March 3, 2014

Recently, I have been asked if there are any studies that have been performed over the past few years that should shape the way emergency medicine physicians should practice and can greatly improve patient care. So I asked some of my friends and colleagues if there are any studies that stick out in their minds. Below is a list of four game changers in emergency medicine that others felt were of importance.

February 17, 2014

Critical illness is a life-threatening multisystem process that can result in significant morbidity and mortality. Timely, appropriate, and effective care for these patients is something all emergency physicians strive for. Using data from clinical trials of previous years, we can improve patient management and outcomes. In this post, I list my five critical care articles for your clinical practice in the care of these patients.

February 15, 2014

Electrocardiography is a fundamental part of cardiovascular assessment. It is an essential tool for investigating cardiac arrhythmias and ischemia. Just because electrocardiography is a basic skill in EM doesn't mean that our skills should be basic...we must be the EXPERTS! Below is a summary of some ECG basics including:
  • ECG Measurements
  • ECG Rate
  • ECG Axis

February 6, 2014

Troponin testing is an important component of the diagnostic workup and management of acute coronary syndromes (ACS). The increasing sensitivity of troponin assays has lowered the number of potentially missed ACS diagnoses, but this has also created a diagnostic challenge due to a decrease in the specificity of the test. From 1995 to 2007, the limit of troponin detection fell from 0.5 ng/mL to 0.006 ng/mL (see below graph). Robert Jesse summed up this frustration with the following quote:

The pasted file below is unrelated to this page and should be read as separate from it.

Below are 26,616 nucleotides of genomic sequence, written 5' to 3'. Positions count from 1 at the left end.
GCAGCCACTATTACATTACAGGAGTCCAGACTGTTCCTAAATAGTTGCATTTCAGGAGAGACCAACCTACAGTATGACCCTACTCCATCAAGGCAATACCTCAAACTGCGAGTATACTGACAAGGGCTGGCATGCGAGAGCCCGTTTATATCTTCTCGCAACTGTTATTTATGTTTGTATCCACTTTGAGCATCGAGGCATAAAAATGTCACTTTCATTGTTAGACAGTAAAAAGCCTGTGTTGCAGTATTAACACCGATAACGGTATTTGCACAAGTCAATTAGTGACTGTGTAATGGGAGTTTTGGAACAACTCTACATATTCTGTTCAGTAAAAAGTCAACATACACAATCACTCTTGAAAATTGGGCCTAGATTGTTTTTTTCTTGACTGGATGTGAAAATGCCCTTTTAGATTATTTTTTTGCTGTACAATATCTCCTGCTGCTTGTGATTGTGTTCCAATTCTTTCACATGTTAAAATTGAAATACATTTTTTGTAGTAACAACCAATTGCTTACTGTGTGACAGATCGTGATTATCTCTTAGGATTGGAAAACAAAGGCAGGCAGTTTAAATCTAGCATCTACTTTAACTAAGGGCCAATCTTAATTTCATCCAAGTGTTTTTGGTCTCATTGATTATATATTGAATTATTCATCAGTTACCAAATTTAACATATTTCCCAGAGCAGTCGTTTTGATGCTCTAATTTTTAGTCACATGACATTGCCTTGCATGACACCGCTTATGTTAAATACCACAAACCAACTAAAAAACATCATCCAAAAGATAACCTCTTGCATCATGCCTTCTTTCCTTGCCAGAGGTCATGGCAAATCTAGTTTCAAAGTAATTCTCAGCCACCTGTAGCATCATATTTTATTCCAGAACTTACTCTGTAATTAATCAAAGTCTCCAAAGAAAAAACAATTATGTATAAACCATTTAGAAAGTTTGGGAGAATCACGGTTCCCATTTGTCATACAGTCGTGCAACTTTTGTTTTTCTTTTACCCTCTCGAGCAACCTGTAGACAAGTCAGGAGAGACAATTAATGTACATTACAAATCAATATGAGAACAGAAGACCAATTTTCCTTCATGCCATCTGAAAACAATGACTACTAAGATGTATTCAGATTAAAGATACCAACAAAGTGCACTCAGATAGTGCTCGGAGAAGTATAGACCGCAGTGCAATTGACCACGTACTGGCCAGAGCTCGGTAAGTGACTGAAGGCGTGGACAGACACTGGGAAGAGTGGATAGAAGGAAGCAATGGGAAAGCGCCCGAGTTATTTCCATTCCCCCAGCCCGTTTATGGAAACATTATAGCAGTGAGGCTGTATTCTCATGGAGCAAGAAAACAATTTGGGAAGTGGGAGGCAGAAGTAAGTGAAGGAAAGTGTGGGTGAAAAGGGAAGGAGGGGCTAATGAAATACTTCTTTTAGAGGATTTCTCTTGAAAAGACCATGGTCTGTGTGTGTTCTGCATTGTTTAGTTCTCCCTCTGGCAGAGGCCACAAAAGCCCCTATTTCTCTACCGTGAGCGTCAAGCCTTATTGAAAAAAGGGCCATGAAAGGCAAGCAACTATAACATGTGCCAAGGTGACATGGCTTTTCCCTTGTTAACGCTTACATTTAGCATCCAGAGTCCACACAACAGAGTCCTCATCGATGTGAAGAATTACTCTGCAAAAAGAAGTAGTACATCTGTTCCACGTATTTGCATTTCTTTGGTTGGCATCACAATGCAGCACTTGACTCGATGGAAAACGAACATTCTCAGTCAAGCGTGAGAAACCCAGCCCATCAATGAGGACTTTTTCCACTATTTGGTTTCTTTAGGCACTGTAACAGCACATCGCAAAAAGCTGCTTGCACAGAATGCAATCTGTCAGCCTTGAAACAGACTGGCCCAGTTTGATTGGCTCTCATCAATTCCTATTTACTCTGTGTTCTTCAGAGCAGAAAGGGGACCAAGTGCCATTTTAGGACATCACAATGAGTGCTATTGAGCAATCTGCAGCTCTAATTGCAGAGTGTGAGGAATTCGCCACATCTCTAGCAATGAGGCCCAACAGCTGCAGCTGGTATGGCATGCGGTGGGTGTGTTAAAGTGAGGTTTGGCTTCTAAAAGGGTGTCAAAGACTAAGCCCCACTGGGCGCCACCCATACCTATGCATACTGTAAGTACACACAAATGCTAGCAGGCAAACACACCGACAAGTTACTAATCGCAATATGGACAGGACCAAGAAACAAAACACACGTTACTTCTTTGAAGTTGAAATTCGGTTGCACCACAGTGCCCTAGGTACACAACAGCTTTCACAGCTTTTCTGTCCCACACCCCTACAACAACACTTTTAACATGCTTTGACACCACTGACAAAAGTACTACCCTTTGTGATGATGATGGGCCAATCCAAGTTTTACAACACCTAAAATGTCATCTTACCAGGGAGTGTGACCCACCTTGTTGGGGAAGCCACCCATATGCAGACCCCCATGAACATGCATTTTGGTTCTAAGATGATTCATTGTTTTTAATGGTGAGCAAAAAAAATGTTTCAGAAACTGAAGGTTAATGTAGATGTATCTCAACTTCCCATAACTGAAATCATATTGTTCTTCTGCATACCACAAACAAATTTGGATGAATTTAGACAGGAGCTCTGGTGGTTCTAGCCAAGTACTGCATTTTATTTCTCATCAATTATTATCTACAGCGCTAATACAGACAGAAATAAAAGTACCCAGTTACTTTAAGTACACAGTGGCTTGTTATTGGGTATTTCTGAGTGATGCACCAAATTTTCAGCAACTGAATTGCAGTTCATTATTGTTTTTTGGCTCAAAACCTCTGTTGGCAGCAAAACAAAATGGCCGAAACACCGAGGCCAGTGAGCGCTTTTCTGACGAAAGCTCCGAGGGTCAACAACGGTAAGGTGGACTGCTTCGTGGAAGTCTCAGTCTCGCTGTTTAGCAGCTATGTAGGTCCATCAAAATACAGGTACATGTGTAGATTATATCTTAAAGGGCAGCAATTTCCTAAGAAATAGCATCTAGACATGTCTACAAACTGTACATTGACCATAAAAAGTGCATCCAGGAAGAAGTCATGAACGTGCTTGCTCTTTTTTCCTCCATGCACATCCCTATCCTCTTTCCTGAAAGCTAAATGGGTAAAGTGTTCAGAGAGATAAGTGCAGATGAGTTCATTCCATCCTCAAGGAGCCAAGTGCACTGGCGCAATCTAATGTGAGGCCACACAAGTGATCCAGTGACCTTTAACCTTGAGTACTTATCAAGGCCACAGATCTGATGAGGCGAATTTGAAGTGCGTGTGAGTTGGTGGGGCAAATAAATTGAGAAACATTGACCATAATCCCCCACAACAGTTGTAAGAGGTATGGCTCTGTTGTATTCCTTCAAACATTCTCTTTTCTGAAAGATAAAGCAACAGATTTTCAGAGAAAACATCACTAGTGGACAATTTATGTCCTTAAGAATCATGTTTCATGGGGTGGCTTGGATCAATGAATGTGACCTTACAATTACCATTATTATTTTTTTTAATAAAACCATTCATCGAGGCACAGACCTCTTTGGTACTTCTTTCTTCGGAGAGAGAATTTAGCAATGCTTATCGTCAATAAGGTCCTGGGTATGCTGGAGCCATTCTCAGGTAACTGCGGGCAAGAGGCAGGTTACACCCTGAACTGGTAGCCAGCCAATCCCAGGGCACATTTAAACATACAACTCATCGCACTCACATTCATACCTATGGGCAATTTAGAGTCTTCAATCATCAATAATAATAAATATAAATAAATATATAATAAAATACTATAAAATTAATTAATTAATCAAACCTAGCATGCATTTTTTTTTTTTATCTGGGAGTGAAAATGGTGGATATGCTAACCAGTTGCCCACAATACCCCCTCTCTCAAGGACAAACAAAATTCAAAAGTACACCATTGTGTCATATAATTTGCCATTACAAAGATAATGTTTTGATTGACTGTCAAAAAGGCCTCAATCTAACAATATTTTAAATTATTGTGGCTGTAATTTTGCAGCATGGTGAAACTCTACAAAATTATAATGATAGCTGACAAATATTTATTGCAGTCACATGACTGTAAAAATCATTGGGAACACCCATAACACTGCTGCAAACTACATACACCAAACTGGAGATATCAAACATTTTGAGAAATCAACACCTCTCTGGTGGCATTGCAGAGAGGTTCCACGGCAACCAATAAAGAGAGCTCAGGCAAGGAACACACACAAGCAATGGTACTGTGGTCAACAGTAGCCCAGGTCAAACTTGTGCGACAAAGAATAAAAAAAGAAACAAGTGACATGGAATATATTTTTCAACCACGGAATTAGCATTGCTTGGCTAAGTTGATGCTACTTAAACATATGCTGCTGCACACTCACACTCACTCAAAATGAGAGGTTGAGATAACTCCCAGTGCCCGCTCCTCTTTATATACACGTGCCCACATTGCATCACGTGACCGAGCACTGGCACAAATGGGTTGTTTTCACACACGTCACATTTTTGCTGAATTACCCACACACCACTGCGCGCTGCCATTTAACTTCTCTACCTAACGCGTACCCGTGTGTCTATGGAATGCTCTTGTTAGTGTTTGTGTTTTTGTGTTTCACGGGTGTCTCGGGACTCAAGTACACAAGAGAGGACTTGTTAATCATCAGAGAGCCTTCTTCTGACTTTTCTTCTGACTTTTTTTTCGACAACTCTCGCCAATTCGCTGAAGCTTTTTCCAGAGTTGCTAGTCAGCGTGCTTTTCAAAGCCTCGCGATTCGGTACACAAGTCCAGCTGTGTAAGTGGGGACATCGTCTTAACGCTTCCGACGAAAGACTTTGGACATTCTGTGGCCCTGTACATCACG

When troponin was a lousy assay it was a great test, but now that it's becoming a great assay, it's getting to be a lousy test.

February 4, 2014

Computed Tomography (CT) scan using radiocontrast is one of the most common imaging modalities used in emergency departments today. Several studies and my own anecdotal experiences indicate that both physicians and patients believe that iodine allergies are linked to seafood allergies and that both are related to a disproportionate increased risk of "allergic" reactions to radiocontrast agents. To add further insult to injury, some hospitals have premedication protocols with steroids and antihistamines requiring up to 12 hours before CT scans with intravenous contrast can be performed. So what is the relationship of radiocontrast, iodine, and seafood allergies?
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